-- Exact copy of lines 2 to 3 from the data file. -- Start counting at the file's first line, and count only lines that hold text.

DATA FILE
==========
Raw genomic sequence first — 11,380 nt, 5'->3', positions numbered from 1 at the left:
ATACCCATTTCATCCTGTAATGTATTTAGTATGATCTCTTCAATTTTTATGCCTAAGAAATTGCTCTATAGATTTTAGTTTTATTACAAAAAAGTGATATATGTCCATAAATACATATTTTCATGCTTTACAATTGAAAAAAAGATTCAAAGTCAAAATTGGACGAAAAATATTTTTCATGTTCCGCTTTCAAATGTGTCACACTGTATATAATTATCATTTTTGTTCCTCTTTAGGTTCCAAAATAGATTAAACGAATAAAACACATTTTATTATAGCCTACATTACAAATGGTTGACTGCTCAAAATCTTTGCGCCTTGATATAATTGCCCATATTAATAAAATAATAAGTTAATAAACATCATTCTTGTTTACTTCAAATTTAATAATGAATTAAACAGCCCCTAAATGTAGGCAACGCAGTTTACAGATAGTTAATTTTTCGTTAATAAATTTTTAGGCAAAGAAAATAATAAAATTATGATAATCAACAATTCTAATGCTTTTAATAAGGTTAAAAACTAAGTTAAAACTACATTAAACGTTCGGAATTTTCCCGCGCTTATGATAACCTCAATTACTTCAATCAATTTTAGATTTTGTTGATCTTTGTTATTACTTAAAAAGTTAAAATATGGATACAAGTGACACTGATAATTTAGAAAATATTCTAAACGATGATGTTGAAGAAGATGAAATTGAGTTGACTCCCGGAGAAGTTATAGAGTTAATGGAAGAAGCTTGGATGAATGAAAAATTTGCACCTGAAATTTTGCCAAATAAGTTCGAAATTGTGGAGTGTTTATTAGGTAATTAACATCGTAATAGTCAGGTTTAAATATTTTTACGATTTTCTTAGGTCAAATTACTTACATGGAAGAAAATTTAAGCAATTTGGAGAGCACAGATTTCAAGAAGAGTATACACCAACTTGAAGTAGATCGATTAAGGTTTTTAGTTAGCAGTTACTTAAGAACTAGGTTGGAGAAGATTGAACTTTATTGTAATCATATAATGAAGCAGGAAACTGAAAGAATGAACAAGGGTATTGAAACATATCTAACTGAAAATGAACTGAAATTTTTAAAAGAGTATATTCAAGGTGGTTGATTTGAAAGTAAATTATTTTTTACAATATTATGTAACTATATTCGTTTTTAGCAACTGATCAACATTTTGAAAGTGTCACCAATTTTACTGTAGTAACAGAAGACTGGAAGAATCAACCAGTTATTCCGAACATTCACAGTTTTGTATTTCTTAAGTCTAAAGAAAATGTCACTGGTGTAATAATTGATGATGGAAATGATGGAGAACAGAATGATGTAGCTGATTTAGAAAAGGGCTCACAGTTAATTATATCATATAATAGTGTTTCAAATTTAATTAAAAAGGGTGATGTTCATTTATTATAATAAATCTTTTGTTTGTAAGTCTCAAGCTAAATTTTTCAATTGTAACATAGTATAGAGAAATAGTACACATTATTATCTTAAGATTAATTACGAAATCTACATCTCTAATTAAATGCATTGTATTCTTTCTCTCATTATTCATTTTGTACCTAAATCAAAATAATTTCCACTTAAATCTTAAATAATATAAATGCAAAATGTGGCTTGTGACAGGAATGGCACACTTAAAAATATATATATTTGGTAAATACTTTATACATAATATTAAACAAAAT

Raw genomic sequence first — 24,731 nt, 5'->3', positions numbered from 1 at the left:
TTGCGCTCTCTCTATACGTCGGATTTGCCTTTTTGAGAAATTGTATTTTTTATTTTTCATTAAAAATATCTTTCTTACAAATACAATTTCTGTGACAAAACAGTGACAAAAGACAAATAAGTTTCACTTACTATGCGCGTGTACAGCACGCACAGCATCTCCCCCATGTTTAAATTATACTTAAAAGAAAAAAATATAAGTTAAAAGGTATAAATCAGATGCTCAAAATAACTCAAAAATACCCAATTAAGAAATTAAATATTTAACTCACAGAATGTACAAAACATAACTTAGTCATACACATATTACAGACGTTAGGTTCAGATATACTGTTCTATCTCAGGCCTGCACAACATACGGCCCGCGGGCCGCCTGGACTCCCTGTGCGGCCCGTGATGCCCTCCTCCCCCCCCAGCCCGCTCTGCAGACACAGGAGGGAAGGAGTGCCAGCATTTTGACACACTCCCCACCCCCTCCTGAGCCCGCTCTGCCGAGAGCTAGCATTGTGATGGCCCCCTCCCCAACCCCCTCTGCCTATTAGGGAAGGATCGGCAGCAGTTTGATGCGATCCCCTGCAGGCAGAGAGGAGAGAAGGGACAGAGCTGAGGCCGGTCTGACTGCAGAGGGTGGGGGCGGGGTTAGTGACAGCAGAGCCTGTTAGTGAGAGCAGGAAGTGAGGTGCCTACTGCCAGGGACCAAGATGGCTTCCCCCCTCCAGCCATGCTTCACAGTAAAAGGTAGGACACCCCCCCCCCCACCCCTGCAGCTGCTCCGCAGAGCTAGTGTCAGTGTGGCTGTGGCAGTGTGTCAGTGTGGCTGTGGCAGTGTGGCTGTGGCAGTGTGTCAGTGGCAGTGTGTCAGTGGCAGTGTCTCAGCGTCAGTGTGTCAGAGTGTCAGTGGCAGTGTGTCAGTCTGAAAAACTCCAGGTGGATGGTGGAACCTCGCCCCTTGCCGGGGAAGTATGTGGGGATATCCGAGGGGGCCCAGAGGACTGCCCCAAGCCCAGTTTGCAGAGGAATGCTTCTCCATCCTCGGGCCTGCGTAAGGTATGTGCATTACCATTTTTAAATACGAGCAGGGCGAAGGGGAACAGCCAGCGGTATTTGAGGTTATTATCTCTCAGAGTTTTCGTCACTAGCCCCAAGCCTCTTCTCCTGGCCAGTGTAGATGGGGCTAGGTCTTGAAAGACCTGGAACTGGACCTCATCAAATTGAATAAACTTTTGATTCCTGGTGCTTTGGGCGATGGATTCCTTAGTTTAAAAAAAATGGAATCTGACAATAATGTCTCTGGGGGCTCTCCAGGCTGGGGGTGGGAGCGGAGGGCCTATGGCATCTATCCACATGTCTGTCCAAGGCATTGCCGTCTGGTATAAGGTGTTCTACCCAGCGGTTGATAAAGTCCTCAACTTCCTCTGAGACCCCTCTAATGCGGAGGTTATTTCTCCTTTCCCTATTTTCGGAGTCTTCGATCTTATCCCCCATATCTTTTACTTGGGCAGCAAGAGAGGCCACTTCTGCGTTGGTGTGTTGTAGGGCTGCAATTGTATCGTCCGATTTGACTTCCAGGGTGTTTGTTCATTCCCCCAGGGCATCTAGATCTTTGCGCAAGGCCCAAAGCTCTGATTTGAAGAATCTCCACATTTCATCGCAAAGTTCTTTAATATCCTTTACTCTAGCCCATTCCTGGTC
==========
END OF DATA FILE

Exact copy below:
ATACCCATTTCATCCTGTAATGTATTTAGTATGATCTCTTCAATTTTTATGCCTAAGAAATTGCTCTATAGATTTTAGTTTTATTACAAAAAAGTGATATATGTCCATAAATACATATTTTCATGCTTTACAATTGAAAAAAAGATTCAAAGTCAAAATTGGACGAAAAATATTTTTCATGTTCCGCTTTCAAATGTGTCACACTGTATATAATTATCATTTTTGTTCCTCTTTAGGTTCCAAAATAGATTAAACGAATAAAACACATTTTATTATAGCCTACATTACAAATGGTTGACTGCTCAAAATCTTTGCGCCTTGATATAATTGCCCATATTAATAAAATAATAAGTTAATAAACATCATTCTTGTTTACTTCAAATTTAATAATGAATTAAACAGCCCCTAAATGTAGGCAACGCAGTTTACAGATAGTTAATTTTTCGTTAATAAATTTTTAGGCAAAGAAAATAATAAAATTATGATAATCAACAATTCTAATGCTTTTAATAAGGTTAAAAACTAAGTTAAAACTACATTAAACGTTCGGAATTTTCCCGCGCTTATGATAACCTCAATTACTTCAATCAATTTTAGATTTTGTTGATCTTTGTTATTACTTAAAAAGTTAAAATATGGATACAAGTGACACTGATAATTTAGAAAATATTCTAAACGATGATGTTGAAGAAGATGAAATTGAGTTGACTCCCGGAGAAGTTATAGAGTTAATGGAAGAAGCTTGGATGAATGAAAAATTTGCACCTGAAATTTTGCCAAATAAGTTCGAAATTGTGGAGTGTTTATTAGGTAATTAACATCGTAATAGTCAGGTTTAAATATTTTTACGATTTTCTTAGGTCAAATTACTTACATGGAAGAAAATTTAAGCAATTTGGAGAGCACAGATTTCAAGAAGAGTATACACCAACTTGAAGTAGATCGATTAAGGTTTTTAGTTAGCAGTTACTTAAGAACTAGGTTGGAGAAGATTGAACTTTATTGTAATCATATAATGAAGCAGGAAACTGAAAGAATGAACAAGGGTATTGAAACATATCTAACTGAAAATGAACTGAAATTTTTAAAAGAGTATATTCAAGGTGGTTGATTTGAAAGTAAATTATTTTTTACAATATTATGTAACTATATTCGTTTTTAGCAACTGATCAACATTTTGAAAGTGTCACCAATTTTACTGTAGTAACAGAAGACTGGAAGAATCAACCAGTTATTCCGAACATTCACAGTTTTGTATTTCTTAAGTCTAAAGAAAATGTCACTGGTGTAATAATTGATGATGGAAATGATGGAGAACAGAATGATGTAGCTGATTTAGAAAAGGGCTCACAGTTAATTATATCATATAATAGTGTTTCAAATTTAATTAAAAAGGGTGATGTTCATTTATTATAATAAATCTTTTGTTTGTAAGTCTCAAGCTAAATTTTTCAATTGTAACATAGTATAGAGAAATAGTACACATTATTATCTTAAGATTAATTACGAAATCTACATCTCTAATTAAATGCATTGTATTCTTTCTCTCATTATTCATTTTGTACCTAAATCAAAATAATTTCCACTTAAATCTTAAATAATATAAATGCAAAATGTGGCTTGTGACAGGAATGGCACACTTAAAAATATATATATTTGGTAAATACTTTATACATAATATTAAACAAAAT

Raw genomic sequence first — 24,731 nt, 5'->3', positions numbered from 1 at the left: